Europe has enough democratic threats currently underway, but we cannot lose focus on efforts of democratic backsliding happening in France.
With all of the action occurring in Europe, between the crisis in Ukraine and the rising threats of political leaders in Hungary and Poland, the presidential election in France has taken a backseat from being reported on. However, this does not minimize the current threat building against France’s democracy.
Marine Le Pen, a far right politician, has been creeping closer the Presidential seat, after previously having lost to current President Emmanuel Macron in 2017. While other democratic threats have been labeled as more prevalent issues to cover, Le Pen’s threat to France’s democracy should not be overlooked. Le Pen’s campaign has run on Islamaphobic and other far-right policies, praising “traditional” French people. These iterations parallel recent French legislation minimizing the number of young, poorer, minority French citizens eligible to vote.
Le Pen has distanced herself from Putin in light of Russia’s invasion of Ukraine, but still purports pro-Russian rhetoric, and has proposed ending France’s deal to provide weapons to Ukraine. She has also chosen to let other members of her party speak on French Muslim and migration, while she speaks on other issues such as France’s economy and public services, yet she still aligns herself with these horrendous stances and will likely follow up on these ideals if elected.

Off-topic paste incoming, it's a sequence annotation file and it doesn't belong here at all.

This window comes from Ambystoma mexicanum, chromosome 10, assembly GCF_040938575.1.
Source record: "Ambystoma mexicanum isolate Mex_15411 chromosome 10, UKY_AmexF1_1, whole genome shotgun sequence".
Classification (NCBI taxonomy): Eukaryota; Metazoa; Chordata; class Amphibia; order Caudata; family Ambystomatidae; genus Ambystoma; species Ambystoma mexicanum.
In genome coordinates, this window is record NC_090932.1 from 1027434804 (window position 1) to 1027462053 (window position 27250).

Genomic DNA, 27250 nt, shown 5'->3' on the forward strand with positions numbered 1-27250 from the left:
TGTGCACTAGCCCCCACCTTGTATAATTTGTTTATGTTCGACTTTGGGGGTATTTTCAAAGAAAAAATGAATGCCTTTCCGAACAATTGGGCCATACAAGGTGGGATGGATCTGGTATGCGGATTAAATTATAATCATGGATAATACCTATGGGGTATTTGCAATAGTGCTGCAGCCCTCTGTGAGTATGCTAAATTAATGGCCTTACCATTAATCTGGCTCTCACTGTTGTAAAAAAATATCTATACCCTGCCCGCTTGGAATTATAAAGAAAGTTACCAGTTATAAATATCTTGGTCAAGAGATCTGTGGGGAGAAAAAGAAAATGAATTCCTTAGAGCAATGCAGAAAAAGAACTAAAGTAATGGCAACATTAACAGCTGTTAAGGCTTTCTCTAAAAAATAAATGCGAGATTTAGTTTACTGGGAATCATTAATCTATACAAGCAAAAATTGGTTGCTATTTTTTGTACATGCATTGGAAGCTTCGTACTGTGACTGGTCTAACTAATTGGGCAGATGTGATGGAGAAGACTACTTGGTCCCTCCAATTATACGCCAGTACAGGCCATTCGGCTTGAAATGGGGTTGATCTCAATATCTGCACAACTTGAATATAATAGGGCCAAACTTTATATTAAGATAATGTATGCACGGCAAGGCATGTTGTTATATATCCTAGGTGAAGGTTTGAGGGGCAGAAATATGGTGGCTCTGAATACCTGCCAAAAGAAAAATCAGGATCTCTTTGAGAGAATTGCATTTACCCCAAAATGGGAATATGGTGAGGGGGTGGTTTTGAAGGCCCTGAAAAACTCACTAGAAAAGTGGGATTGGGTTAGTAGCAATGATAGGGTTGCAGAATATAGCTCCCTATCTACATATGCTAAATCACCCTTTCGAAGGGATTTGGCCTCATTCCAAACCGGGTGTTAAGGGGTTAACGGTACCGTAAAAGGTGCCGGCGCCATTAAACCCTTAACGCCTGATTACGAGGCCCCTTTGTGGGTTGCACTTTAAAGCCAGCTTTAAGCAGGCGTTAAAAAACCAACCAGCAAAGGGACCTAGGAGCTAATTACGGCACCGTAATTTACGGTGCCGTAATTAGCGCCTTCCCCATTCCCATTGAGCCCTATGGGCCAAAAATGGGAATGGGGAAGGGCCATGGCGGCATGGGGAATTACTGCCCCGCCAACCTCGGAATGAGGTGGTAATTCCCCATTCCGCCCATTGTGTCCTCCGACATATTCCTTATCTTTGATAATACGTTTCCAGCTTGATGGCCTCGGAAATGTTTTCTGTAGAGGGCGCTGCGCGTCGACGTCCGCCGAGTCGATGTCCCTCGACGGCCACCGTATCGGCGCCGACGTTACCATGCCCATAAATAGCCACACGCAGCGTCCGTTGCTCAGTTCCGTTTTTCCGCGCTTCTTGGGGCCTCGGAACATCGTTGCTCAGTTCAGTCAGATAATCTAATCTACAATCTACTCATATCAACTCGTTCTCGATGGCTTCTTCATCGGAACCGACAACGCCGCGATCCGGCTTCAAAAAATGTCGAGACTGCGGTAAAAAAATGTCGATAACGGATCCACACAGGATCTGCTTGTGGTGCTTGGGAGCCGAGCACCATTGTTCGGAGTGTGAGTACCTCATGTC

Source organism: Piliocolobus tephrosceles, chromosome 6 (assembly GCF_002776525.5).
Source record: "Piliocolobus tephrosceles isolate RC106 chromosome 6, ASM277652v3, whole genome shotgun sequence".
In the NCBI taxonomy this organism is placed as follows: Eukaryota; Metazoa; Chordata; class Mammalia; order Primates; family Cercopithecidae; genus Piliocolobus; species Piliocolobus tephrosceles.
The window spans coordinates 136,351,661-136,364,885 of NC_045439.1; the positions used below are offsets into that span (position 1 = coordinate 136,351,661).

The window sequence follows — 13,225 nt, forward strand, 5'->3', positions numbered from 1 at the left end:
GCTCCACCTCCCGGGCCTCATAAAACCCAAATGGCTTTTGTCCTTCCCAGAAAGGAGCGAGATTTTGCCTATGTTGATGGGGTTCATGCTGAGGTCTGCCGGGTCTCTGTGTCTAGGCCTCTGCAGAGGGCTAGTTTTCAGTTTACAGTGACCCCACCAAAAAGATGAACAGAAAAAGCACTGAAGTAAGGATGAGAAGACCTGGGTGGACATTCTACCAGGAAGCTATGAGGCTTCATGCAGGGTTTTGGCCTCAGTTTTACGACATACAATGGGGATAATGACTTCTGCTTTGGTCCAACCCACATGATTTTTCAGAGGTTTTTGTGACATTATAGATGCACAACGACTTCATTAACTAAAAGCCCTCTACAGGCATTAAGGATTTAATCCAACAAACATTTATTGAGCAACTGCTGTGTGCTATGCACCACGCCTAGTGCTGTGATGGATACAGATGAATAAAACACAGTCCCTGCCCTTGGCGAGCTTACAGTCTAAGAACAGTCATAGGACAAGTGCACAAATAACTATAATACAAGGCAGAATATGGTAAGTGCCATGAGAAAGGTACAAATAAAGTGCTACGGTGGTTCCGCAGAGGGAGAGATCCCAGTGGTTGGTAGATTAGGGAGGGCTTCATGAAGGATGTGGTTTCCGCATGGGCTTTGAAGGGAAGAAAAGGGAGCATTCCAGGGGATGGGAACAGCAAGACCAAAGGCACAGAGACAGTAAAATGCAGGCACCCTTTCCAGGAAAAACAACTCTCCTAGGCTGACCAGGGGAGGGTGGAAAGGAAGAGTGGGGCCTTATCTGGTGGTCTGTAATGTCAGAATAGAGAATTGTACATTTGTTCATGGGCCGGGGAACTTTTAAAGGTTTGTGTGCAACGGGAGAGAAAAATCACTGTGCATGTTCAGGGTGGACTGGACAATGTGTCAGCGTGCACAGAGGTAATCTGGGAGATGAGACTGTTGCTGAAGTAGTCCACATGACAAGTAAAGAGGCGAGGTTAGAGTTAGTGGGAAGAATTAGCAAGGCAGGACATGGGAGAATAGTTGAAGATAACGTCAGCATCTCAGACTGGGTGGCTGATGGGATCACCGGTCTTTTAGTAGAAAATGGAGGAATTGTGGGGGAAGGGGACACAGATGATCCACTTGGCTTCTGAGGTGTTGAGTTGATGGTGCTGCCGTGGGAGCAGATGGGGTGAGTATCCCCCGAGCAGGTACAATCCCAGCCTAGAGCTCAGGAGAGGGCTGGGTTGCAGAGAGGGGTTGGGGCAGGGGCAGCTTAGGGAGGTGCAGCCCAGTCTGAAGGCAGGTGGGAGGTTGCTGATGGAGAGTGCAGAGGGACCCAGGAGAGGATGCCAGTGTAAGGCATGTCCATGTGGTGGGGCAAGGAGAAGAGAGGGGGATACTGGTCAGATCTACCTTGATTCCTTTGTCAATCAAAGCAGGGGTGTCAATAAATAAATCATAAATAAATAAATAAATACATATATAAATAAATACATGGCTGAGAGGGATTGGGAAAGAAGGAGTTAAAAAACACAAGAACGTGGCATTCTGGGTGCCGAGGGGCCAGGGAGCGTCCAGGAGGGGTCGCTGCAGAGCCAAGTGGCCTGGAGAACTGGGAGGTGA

Additionally, Le Pen’s threat to democracy goes beyond discriminatory stances and alliances, as her proposed policy on migration into France directly violates France’s constitution and its most basic democratic principles. Although her policy, which permits discrimination against foreigners within France via economic, cultural and social affairs.
Le Pen can attempt to dum down her democratic threats to nonthreatening alliances and right-wing rhetoric, yet when granted a position of power, her record suggests she will enact Islamophobic, polarizing, and purely anti-democratic legislation. Although far-right politicians do not typically carry majority support in France, Le Pen and her father Jean-Marie Pen, have taken extensive efforts in recent years to remove the negative connotations surrounding their far-right party, such as renaming the party from Front National to Rassemblement National and denouncing any labeling of her party as “far-right.”
Le Pen’s threat to democracy cannot be undermined, and Macron and his party must step up efforts to combat Le Pen’s rise. If not for the sake of their own party’s tentative future, then for the future of France’s democracy, and the hope that it will not be focused on racist, Islamophobic, and excluding discriminatory beliefs.
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